It’s time to head outdoors for those “Fun In The Sun” activities.
1. UVA-the most common, is the cause of skin aging, and wrinkling
2. UVB- causes sunburn, cataracts
3. UVC-the most dangerous, are obsorbed by our atmosphere
Stay out of the direct rays of the sun between 10am and 2pm when the rays are the strongest.
Make sure your sunscreen protects both UVA and UVB rays.
Don’t use sunscreen on children less than 6 months old, just keep them covered and out of the sun.
Wear protective clothing such as hats, long-sleeved shirts, long skirts, or pants.
Things you should know about the sun and your skin:
Contrary to popular belief, a tan is not “healthy.” A suntan is a sign that damage has been done to your skin.
When exposed to the sun’s UV rays, your skin’s melanocytes produce melanin, the dark pigment that creates a tan. A tan is your skin’s attempt to prevent UV rays from doing any further damage to the sensitive skin cells in your epidermis, but the protection only goes so far.
A tan does not help protect your skin from getting a sunburn in the future. A tan is equivalent to merely an SPF 4!
UVA breaks down the collagen structure which results in wrinkles. Once collagen is damaged, it cannot re-build itself.
Exposure to UV radiation can accelerate skin aging and make you appear older than you are. At higher altitudes there is less atmosphere to filter out the sun’s dangerous UV rays. For every 1,000 feet above sea level, you are exposed to 5% more UV radiation.
People with light colored eyes are more susceptible to retinal damage and cataracts as a result of overexposure to the sun.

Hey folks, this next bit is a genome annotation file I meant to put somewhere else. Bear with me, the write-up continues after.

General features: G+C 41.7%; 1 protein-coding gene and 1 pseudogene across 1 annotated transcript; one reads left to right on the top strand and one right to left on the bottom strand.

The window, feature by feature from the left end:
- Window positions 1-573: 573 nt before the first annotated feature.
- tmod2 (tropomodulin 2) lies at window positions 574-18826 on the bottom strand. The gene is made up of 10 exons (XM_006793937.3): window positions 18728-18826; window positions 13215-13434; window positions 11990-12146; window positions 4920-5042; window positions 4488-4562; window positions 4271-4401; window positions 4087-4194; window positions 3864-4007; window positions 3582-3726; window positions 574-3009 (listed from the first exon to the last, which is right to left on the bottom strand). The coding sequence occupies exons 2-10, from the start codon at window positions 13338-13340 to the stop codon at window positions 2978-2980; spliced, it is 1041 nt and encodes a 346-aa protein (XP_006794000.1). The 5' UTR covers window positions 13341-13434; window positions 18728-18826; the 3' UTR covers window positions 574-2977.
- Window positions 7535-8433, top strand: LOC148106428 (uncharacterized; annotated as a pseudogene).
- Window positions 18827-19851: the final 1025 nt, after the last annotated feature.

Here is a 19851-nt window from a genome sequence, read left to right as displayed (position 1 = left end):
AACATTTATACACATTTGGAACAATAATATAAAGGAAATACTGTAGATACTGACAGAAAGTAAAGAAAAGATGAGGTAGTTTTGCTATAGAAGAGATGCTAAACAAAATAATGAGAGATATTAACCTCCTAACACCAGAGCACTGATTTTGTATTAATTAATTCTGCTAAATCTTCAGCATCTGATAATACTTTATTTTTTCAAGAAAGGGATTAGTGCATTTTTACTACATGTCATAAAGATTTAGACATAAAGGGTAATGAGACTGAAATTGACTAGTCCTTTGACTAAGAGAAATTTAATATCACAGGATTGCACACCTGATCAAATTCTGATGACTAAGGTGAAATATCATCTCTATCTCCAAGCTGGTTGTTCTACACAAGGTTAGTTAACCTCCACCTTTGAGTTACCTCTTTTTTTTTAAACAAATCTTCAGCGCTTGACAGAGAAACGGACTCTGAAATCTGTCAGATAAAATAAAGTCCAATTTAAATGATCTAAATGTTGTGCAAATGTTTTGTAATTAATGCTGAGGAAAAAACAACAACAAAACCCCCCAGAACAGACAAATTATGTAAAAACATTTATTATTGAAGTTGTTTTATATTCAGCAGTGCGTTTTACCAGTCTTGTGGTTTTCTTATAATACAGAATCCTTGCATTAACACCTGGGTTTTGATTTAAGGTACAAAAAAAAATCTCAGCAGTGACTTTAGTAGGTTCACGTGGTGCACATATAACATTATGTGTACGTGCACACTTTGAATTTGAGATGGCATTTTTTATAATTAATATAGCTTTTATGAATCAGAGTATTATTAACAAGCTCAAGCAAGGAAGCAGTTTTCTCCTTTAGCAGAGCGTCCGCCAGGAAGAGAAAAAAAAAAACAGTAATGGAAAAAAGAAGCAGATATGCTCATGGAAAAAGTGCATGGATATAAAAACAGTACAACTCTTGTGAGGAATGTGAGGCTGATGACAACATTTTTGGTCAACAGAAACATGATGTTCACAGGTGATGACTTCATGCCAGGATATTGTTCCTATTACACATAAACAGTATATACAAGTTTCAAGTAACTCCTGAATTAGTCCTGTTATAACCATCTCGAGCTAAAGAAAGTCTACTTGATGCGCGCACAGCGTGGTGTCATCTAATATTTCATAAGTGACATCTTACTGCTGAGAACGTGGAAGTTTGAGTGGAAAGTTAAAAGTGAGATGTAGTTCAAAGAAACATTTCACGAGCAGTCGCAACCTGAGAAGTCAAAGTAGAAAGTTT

Water and snow can reflect up to 90% of the sun’s UV rays back at you.
Certain medications can make skin and eyes more sensitive to sunlight, photosensitizing drugs include: acne medicines, antibiotics, antihistamines, oral contraceptives and sulfa drugs.
Freckles and sun spots are signs of skin damage and develop as a result of too much sun exposure. They are frequently found on face, legs and back of hands. Individuals who sunbathe regularly may develop freckles and sun spots all over their skin.
Tanning beds emit ultra-violet radiations.
It is important to understand that all sunburns increase the risk of three types of skin cancer, which includes basal cell carcinoma, melanoma, and squamous cell carcinoma.
Known risk factors for skin cancer include the following:
Skin cancers are more common in people with light-colored skin, hair, and eyes.
Having a family history of melanoma increases the risk of developing this cancer.
Nonmelanoma skin cancers are more common after age 40.
Most skin cancers occur on areas of the skin that are regularly exposed to sunlight or other ultraviolet radiation. This is considered the primary cause of all skin cancers.
Bronze skin may look beautiful on those blessed with naturally dark or olive tone skin. But if you have fair skin, beware, a short term tan is not worth the long term risk to your health.
I did’nt mean to ruin your summer vacation!